By Nick Boyd
“A Hologram for the King,” based on the Dave Eggers novel and taking place in 2010, stars Tom Hanks as a divorced IT salesman named Alan Clay who travels to Saudi Arabia in hopes of selling the king of Saudi Arabia a three-dimensional holographic teleconference system.
Clay has trouble adjusting to his new surroundings. One of the ways this comes across is he keeps oversleeping every day. This causes him to have to call the same taxi driver every day to take him to his destination. The taxi driver, whose name is Yousef, is played by Alexander Black and does an effective job in a comedic role. Right when Clay gets in his vehicle, Yousef is very talkative and tries to bond with Clay, who at first does not seem receptive to this.
Complications and heartache ensue along the way with Clay experiencing emotional and physical crises of sorts. He is still trying to get over his divorce and his concerns about his daughter going off to college. Things do not get any better when he discovers a cyst on his back that may be cancerous. Also, his scheduled appointments with the king keep getting put off because the king routinely fails to show up. And then his colleagues are stuck in a tent trying to set up for their presentation with no internet connection, no air-conditioning, and a lack of food.
Clay’s visit with a doctor regarding the cyst on his back is a nice subplot in the movie. The doctor is played by Sarita Choudhury in a performance of subtlety and warmth. A romance of sorts develops between Clay and the doctor and the last 10-15 minutes of the movie in which the two of them go off together are the best part of the film.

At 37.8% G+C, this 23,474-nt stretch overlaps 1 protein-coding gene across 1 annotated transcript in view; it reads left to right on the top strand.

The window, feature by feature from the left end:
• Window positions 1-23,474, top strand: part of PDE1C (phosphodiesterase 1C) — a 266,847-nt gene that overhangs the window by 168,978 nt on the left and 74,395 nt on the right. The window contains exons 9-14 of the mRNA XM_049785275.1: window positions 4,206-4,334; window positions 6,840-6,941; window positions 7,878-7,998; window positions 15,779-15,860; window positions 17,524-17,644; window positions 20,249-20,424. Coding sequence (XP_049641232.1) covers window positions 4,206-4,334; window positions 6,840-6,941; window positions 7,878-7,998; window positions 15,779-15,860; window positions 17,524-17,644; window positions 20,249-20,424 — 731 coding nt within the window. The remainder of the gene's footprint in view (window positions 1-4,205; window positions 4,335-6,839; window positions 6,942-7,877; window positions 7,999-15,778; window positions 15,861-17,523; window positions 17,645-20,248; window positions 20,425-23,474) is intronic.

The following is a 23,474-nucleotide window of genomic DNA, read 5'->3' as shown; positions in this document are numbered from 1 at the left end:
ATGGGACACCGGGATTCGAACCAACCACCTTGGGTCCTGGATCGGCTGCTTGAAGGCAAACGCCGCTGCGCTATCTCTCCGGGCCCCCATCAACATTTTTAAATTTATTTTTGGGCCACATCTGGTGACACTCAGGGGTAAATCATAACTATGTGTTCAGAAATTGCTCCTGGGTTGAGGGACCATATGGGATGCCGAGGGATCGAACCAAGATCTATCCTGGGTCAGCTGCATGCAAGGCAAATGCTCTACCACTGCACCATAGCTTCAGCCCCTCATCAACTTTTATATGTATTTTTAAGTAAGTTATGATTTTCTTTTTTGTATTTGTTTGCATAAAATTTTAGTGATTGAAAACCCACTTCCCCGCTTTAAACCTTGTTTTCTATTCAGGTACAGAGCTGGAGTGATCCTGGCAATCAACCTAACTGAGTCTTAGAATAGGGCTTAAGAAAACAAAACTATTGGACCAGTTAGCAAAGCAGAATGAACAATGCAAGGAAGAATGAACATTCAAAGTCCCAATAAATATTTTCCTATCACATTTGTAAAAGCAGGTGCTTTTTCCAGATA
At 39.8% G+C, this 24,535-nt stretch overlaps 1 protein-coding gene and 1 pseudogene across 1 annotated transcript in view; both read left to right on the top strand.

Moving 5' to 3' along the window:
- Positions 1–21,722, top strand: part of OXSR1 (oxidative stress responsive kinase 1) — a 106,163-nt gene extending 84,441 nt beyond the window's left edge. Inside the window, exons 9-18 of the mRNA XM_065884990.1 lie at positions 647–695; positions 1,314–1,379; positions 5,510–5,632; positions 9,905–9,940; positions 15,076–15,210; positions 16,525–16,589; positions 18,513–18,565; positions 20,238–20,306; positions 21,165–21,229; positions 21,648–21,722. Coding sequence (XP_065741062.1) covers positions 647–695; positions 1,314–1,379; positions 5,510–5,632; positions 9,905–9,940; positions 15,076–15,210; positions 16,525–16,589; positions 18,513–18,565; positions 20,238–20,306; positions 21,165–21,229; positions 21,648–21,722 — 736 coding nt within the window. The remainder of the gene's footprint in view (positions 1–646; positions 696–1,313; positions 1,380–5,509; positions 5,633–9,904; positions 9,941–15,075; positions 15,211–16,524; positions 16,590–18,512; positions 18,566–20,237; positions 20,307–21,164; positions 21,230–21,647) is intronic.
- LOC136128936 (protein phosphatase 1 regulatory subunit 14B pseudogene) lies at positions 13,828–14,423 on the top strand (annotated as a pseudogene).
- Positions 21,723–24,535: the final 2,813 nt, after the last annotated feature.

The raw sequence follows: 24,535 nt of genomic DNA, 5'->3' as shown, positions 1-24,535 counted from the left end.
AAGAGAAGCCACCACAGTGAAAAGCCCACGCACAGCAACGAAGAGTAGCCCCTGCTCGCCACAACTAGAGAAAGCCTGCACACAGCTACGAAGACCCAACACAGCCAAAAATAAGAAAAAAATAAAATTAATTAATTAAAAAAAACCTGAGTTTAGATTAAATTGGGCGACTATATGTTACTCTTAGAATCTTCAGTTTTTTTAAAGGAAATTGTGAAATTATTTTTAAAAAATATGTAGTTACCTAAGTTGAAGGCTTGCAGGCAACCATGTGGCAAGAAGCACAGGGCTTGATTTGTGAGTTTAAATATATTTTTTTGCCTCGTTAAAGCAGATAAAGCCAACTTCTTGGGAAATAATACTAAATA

The movie has an assortment of flaws. A road trip in which Hanks’ character takes with his driver to see Yousef’s family seems contrived and hard to buy since he did not know the guy all that well and was there on business. Hanks twice consumes way too much alcohol – the second time he feels like he might be having a stroke. One would think that he would have learned from the first time. Hanks saying he does part-time freelance work for the CIA to an Arab guy, even though it was a joke, was not smart on his part. When Hanks uses a knife to cut a cyst on his back – he should have known better. There is a repetitive feel to the narrative. The physical slapstick the film was going for when Hanks would fall down when he would try to sit on a chair or bench was strained. I found the Danish consultant coming on to him sexually in a party scene was overdone. The party scene, which takes place in a nightclub, seemed out of place in a movie aimed at a more mature audience.
The look of the movie, Hanks’ reliably good performance, and his interactions with the driver and doctor, though, are able to make the picture on balance worth seeing – although, it probably would not be worth paying full price.